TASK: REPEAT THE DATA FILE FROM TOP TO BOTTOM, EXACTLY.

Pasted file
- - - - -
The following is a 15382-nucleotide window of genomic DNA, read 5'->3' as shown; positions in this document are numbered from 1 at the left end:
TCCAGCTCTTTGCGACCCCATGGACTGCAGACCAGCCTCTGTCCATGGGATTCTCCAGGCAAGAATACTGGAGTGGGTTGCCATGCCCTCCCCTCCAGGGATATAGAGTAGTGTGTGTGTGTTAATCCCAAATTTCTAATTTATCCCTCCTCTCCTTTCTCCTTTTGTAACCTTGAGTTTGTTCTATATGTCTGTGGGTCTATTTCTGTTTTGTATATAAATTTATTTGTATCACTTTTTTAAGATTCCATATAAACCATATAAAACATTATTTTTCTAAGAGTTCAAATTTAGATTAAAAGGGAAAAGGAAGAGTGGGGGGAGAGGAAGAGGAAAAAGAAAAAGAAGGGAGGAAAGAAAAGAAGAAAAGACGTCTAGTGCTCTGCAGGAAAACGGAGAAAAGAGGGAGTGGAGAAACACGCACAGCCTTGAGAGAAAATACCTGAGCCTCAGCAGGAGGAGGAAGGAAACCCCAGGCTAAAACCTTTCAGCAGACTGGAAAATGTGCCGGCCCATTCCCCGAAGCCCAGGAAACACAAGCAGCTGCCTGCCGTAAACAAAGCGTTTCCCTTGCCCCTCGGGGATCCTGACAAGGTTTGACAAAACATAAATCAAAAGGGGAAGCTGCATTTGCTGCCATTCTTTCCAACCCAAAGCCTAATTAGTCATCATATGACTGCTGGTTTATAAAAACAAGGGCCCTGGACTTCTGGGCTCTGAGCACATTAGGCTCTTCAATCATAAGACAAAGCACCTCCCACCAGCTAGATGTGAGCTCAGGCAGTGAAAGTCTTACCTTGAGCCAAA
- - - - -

The following is a 15382-nucleotide window of genomic DNA, read 5'->3' as shown; positions in this document are numbered from 1 at the left end:
TCCAGCTCTTTGCGACCCCATGGACTGCAGACCAGCCTCTGTCCATGGGATTCTCCAGGCAAGAATACTGGAGTGGGTTGCCATGCCCTCCCCTCCAGGGATATAGAGTAGTGTGTGTGTGTTAATCCCAAATTTCTAATTTATCCCTCCTCTCCTTTCTCCTTTTGTAACCTTGAGTTTGTTCTATATGTCTGTGGGTCTATTTCTGTTTTGTATATAAATTTATTTGTATCACTTTTTTAAGATTCCATATAAACCATATAAAACATTATTTTTCTAAGAGTTCAAATTTAGATTAAAAGGGAAAAGGAAGAGTGGGGGGAGAGGAAGAGGAAAAAGAAAAAGAAGGGAGGAAAGAAAAGAAGAAAAGACGTCTAGTGCTCTGCAGGAAAACGGAGAAAAGAGGGAGTGGAGAAACACGCACAGCCTTGAGAGAAAATACCTGAGCCTCAGCAGGAGGAGGAAGGAAACCCCAGGCTAAAACCTTTCAGCAGACTGGAAAATGTGCCGGCCCATTCCCCGAAGCCCAGGAAACACAAGCAGCTGCCTGCCGTAAACAAAGCGTTTCCCTTGCCCCTCGGGGATCCTGACAAGGTTTGACAAAACATAAATCAAAAGGGGAAGCTGCATTTGCTGCCATTCTTTCCAACCCAAAGCCTAATTAGTCATCATATGACTGCTGGTTTATAAAAACAAGGGCCCTGGACTTCTGGGCTCTGAGCACATTAGGCTCTTCAATCATAAGACAAAGCACCTCCCACCAGCTAGATGTGAGCTCAGGCAGTGAAAGTCTTACCTTGAGCCAAA